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Several businesses said last week that they're changing financial-reporting procedures, responding to pressure from investors and regulators to improve disclosure practices in the wake of the high-profile collapses of Enron and Global Crossing.
General Electric Co. and IBM changed their practices following pressure from investors. A new InformationWeek Research survey found that many companies say they aren't yet ready to meet requirements proposed by regulators that financial reports be more lucid and filed faster. Only 39% of 175 business and IT executives surveyed say they're prepared to accelerate their time-to-file forms to the SEC. Less than a third of those not yet prepared say they could improve filing time within a year. Businesses using financial-planning software to improve internal forecasting and budget analysis say they're ready to face changes in reporting requirements without a glitch. But 70% say their enterprise-scale financial applications are only somewhat integrated.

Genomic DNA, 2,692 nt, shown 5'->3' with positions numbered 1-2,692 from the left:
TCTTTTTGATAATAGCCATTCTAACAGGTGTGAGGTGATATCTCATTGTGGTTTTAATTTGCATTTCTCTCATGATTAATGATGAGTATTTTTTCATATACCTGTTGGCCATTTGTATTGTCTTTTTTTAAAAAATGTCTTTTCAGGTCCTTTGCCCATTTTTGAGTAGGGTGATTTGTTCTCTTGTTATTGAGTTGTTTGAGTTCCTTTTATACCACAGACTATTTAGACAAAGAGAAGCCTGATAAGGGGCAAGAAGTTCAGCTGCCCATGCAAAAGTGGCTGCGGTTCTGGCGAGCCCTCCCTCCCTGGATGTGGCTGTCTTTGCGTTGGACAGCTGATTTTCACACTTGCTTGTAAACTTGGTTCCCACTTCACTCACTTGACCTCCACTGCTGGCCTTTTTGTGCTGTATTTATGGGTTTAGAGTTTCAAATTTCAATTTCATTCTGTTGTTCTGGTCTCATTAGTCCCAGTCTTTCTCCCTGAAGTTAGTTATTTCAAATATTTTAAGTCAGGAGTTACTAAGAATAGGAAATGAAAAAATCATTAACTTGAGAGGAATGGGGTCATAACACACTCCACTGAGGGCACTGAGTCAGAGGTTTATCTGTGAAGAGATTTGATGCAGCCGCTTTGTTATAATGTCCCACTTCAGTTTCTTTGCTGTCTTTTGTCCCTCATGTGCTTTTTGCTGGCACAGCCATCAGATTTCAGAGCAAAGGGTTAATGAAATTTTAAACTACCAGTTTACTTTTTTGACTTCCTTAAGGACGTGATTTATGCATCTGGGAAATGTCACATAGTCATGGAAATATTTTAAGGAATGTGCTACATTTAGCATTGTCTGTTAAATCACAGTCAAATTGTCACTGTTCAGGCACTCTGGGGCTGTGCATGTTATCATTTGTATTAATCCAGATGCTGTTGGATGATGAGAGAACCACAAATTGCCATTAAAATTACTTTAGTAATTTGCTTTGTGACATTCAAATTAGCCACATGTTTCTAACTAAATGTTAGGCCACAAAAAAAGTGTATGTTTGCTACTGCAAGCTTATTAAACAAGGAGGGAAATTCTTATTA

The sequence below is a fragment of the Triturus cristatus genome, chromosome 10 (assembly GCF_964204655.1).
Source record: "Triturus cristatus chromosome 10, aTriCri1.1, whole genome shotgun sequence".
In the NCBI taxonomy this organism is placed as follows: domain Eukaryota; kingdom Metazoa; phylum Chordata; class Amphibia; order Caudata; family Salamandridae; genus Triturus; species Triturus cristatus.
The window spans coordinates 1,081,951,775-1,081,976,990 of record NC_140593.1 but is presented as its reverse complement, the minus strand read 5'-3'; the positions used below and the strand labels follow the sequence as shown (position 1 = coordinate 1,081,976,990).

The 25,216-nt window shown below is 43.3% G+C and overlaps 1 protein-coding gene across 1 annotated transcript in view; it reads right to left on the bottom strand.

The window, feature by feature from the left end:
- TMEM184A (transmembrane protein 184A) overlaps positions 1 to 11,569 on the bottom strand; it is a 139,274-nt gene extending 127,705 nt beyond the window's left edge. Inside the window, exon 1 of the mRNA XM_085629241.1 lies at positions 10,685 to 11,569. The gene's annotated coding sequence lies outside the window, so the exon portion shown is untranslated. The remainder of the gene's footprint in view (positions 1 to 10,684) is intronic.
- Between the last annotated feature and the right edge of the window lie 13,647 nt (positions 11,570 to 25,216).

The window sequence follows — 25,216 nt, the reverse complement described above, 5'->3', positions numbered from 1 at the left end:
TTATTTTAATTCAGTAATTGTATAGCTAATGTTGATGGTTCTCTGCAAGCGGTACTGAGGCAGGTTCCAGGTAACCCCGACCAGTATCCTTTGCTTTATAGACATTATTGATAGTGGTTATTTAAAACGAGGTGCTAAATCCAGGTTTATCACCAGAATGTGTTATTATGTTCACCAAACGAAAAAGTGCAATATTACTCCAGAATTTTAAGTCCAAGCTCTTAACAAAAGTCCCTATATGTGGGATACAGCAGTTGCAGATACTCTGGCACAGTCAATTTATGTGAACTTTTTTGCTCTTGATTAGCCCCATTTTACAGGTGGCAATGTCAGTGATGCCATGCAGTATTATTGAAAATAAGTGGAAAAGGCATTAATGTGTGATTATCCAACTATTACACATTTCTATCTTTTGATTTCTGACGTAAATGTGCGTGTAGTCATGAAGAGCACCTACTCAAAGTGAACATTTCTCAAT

IBM, among those recently criticized by investors for not detailing significant transactions on income statements, says it will present a more complete picture of its performance next month, when it releases its 2001 annual report. GE says it will increase information it gives investors by disclosing individual revenue and income for 26 of its 36 units. Of particular interest to investors will be the numbers reported by GE Capital, the company's largest unit. The changes will start in GE's next annual report, to be released in early March.